University of Miami standout Michael Pinckney was one of the more productive linebackers in the country the past two seasons, racking up tackles and heavy hits, and earning the respect of coaches and teammates for his tenacious work ethic and magnetic personality as a four-year starter. And it turns out for nearly half of that time he was playing through a significant hip injury that he refused to let slow him down.

So you might think that Pinckney would be down and depressed having recently found out that hip problem was in fact a torn labrum, an injury that will require surgery next month and will strip him of the opportunity to work out for teams at the combine this week. But it did not. The gregarious and positive young man, who started his own lawn service company at age 15, is choosing to find the positive amid the shocking development and will still head to Indianapolis on Tuesday to meet with teams and participate in interviews, knowing it will be months before he can get back on the football field and train.

"Even in these kinds of situations, there's always a positive you can take out of it," Pinckney said. "You just have to find it."

For Pinckney that positive comes from the fact that he finally knows that a hip condition that had been nagging and aggravating him since late in his junior season is about to be behind him once and for all. The timing is hardly ideal -- he played through the torn labrum at the East-West Shrine Game -- and a part of him wanted to go through with full workouts at the combine despite the condition, but he and his representatives made the cogent determination to return to Miami after the combine for a final meeting with a hip specialist ahead of corrective surgery.

"I wasn't aware it was going to be something like this," Pinckney told me. "It came as a total shock. I've been feeling it for a while, but it's never been this excruciating; it just kind of bothered me and slowed me down. There's a difference between playing in pain and getting through it, and then actually performing a certain way and trying to get a certain time in a sprint or a drill. I've been feeling this for like two years -- it's crazy to me in some ways because two years is a long time to have something like that -- but for me to be able to be on draft boards despite that, I still feel like that's a blessing that I could still compete at a high level."

Pinckney, projected as a mid-round pick, managed to rack up 285 career tackles, and post 14.5 sacks and three interceptions in his college career. According to PFF, he missed just five tackles. He was a Freshman All American and earned All-ACC honors all four years on campus. He boosted his stock by showing up all over the field in the Shrine Game, doing do despite having just found out the results of an MRI revealing the scope of his injury.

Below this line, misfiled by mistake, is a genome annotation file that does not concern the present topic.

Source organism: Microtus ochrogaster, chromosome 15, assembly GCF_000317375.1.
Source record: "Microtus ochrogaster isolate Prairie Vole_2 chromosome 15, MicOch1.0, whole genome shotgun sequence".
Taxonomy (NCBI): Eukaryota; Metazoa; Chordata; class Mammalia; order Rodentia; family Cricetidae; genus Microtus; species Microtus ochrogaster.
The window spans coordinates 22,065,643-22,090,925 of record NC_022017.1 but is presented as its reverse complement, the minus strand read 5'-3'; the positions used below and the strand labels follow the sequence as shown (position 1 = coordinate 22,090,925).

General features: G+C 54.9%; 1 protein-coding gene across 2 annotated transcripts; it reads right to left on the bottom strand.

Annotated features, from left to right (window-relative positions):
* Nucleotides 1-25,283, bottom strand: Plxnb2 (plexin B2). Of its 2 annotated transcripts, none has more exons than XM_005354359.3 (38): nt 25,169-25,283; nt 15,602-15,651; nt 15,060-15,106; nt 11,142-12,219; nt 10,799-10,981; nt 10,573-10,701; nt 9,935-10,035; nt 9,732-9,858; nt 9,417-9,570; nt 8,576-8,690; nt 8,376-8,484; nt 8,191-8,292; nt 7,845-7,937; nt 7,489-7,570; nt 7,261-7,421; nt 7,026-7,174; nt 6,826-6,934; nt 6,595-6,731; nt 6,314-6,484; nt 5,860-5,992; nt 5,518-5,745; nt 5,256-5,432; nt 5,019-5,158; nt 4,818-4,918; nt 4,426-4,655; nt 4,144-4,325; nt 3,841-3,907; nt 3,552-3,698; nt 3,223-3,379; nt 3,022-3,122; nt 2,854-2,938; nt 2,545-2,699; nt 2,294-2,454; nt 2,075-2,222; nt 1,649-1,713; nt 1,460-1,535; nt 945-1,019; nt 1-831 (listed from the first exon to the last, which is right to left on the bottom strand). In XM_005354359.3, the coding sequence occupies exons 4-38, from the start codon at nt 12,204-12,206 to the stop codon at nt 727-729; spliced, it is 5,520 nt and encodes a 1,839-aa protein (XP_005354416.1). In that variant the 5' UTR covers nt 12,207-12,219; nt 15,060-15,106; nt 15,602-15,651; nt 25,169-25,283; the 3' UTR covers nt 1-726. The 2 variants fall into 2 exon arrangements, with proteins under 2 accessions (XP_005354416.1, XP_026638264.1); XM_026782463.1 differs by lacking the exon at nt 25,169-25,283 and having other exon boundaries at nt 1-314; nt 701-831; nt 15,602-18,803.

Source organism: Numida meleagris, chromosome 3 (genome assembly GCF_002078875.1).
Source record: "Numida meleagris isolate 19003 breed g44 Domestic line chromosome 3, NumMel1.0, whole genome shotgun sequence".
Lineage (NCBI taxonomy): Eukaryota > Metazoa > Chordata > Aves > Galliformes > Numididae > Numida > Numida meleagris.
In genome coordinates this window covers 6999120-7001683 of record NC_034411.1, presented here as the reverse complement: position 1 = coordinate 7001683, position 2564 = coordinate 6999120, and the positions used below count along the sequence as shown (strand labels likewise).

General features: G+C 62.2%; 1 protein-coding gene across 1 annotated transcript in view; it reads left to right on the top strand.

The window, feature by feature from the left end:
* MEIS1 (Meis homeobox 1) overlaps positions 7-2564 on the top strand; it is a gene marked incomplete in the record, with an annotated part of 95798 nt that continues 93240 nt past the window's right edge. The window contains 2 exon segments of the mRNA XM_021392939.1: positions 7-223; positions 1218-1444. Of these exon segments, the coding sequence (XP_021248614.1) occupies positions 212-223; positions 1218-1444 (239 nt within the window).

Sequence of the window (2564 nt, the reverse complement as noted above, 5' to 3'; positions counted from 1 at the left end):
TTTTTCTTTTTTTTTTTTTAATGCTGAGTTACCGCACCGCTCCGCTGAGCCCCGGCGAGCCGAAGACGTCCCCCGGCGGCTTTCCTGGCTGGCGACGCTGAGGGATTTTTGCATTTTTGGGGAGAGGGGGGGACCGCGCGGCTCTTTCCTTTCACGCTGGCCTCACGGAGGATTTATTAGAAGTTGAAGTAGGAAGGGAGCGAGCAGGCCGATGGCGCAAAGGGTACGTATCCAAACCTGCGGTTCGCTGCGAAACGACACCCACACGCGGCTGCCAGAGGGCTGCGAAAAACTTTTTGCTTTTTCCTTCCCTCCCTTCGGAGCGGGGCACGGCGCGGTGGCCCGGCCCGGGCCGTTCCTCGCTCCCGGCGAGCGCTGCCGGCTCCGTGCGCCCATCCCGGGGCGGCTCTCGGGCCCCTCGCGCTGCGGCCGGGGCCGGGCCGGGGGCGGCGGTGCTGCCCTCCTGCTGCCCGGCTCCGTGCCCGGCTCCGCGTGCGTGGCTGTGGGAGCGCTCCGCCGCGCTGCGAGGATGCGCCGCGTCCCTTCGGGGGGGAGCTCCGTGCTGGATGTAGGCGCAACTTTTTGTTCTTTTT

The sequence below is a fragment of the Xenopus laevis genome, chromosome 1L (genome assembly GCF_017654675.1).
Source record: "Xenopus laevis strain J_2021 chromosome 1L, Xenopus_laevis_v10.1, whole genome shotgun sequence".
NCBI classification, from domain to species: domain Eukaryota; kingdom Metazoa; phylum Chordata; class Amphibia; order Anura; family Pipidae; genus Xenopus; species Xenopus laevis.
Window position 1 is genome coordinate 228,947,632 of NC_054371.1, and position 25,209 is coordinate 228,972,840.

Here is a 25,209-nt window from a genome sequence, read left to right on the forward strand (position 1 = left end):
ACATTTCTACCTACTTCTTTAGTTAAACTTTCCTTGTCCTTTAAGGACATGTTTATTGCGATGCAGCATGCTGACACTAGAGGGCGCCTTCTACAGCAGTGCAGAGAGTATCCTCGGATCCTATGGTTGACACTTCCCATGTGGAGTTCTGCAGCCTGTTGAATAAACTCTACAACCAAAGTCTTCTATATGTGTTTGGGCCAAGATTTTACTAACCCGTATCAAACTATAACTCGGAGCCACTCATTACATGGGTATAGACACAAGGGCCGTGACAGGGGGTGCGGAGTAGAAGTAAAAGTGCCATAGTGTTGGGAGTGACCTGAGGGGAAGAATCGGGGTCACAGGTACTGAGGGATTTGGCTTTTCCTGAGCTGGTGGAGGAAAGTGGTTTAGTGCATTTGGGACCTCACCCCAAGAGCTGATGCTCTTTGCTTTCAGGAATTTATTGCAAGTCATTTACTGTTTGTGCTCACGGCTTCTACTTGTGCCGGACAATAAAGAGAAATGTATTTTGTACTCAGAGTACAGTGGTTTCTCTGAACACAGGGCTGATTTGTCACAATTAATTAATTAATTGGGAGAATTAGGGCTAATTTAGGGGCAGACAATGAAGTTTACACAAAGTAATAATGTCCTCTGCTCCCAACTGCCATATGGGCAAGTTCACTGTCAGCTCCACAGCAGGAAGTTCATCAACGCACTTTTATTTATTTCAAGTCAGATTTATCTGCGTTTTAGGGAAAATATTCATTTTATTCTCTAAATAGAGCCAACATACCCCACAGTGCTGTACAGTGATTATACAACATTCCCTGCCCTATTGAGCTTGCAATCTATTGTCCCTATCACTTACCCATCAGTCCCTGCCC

"I still went out and had a hell of a game," he said. "It's crazy to me that I've been playing with this for so long, and I've been able to withstand this type of thing."

Pinckney plans to be totally forthcoming with the coaches and executives he meets with at the combine, realizing that he won't be cleared for full contact until well into the regular season. He wants to show teams what he is made of in hopes of still getting drafted or signed as a priority free agent, with the likelihood of going on the second day of the draft quite bleak under these circumstances.

"The plan for right now is for us go to the combine and let all the teams know and make them aware of the situation," Pinckney said. "And then hopefully we'll try to get the surgery done in early March. As soon as I leave the combine I'll go back to Miami and see the specialist. I'll be down for camp -- it's going to be a six-to-nine month recovery -- so I'll be down for a while but I can't wait to get started.

"I'm excited to just go to the interviews and board meeting and just kind of tell my story and let these guys know this is the situation. And I really appreciate (agent) Deryk (Gilmore) and my team for actually having a plan set in place and us getting out in front of this thing is good for me long-term, I think."

The reality for Pinckney is that regardless of where he gets drafted, given his projections, his first opportunity for a real payday would come on his second contract, not his first. He was never going to be looking at a huge bonus anyway, and his spirits remain high despite a surgery looming after his truncated combine is complete.

"Right now I know that I am one of best linebackers in this draft class," Pinckney said, "and I know for a fact that when I am at full health I'm going to be a better player. So that is exciting to me, and if feel like if you can play, you can play. And teams understand who can play and who can thrive in this league, and I'm just looking for someone to let me in the door."